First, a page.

Opening up about something distressing takes a lot of strength and bravery from a child. If a child has decided to open up to you and make a Safeguarding disclosure, this shows a lot of trust. As a teacher you must take any Safeguarding disclosure seriously, alert the appropriate member of staff and make a plan on how best to support that child.
Sadly, a Safeguarding disclosure can go unheard and it is not uncommon for a teacher to not bat an eyelid. Disclosures have been known to be played down or dismissed entirely and this is such a saddening thought.
So how can teachers ensure that a Safeguarding disclosure doesn’t fall on deaf ears? Often, a child may start talking about something light hearted that makes them feel safe, before divulging other information. Some children can be very hesitant and distant and need a lot of reassurance. Once a child starts to give up more information, your actions in dealing with this are just as important as the reassurance and encouragement.
Making a safeguarding disclosure through body language
Some children may find making a disclosure near enough impossible to vocalise. By changing your body language could make the child feel more relaxed and open up a bit more. Give them your full focus and attention. Encourage and reassure them that they are doing the right thing. Fill them with confidence that you are the right person for them to talk to.
A disclosure needs space
Once the child begins to talk, give them the space to do so. Do not try and interrupt. Resist the urge to fill silence with questions as this could lead the discussion down a different route. Do not make assumptions. Once the child has finished disclosing, feed back to them to make sure you fully understand their situation. Make sure the child knows you have taken this seriously and they have done the right thing in coming to you.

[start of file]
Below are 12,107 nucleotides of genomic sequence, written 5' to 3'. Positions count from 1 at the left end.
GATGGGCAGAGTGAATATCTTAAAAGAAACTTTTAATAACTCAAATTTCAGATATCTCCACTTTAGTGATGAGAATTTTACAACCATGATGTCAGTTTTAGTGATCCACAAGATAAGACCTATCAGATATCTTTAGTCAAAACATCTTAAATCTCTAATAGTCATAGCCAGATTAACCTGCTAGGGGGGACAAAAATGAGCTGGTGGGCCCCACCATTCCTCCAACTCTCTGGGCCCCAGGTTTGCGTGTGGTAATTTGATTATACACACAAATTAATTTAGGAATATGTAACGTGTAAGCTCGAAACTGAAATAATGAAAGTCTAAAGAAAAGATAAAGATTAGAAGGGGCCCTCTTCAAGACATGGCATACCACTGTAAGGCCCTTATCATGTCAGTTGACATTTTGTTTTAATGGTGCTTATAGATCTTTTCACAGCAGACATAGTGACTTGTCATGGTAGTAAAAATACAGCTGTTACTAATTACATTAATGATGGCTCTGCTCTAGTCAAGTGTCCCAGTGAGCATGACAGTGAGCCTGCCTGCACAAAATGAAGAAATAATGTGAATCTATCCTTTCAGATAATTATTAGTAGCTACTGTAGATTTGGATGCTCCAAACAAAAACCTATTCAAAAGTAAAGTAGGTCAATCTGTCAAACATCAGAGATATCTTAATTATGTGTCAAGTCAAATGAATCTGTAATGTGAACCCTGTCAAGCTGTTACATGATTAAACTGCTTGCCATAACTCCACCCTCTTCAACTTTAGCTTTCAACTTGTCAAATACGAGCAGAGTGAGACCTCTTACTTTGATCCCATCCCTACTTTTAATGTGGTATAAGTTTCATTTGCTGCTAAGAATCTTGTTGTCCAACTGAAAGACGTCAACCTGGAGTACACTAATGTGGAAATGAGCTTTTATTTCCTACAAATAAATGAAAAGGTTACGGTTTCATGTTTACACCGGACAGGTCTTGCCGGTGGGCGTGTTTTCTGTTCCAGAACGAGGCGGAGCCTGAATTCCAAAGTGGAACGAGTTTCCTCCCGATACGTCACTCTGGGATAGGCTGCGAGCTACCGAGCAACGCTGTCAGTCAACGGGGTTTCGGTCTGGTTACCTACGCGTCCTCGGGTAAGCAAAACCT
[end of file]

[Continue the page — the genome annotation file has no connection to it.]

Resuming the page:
A silent safeguarding disclosure
In some cases a child may not feel able to come to you with a disclosure. Keep an eye out for tell tale signs like age-inappropriate language, poor attendance or unexplained bruising. It can be very hard to differentiate these signs and poor behaviour. As a teacher, you should always check in with your pupils even if you think they are just badly behaved. That one question from you, asking if everything is all right, could be the push a child may need to open up.
If you feel you could benefit from a safeguarding refresher then please give our safeguarding refresher video a go. It’s only a 10 minute to video and you get a certificate at the end! http://www.tickeducation.co.uk/online-training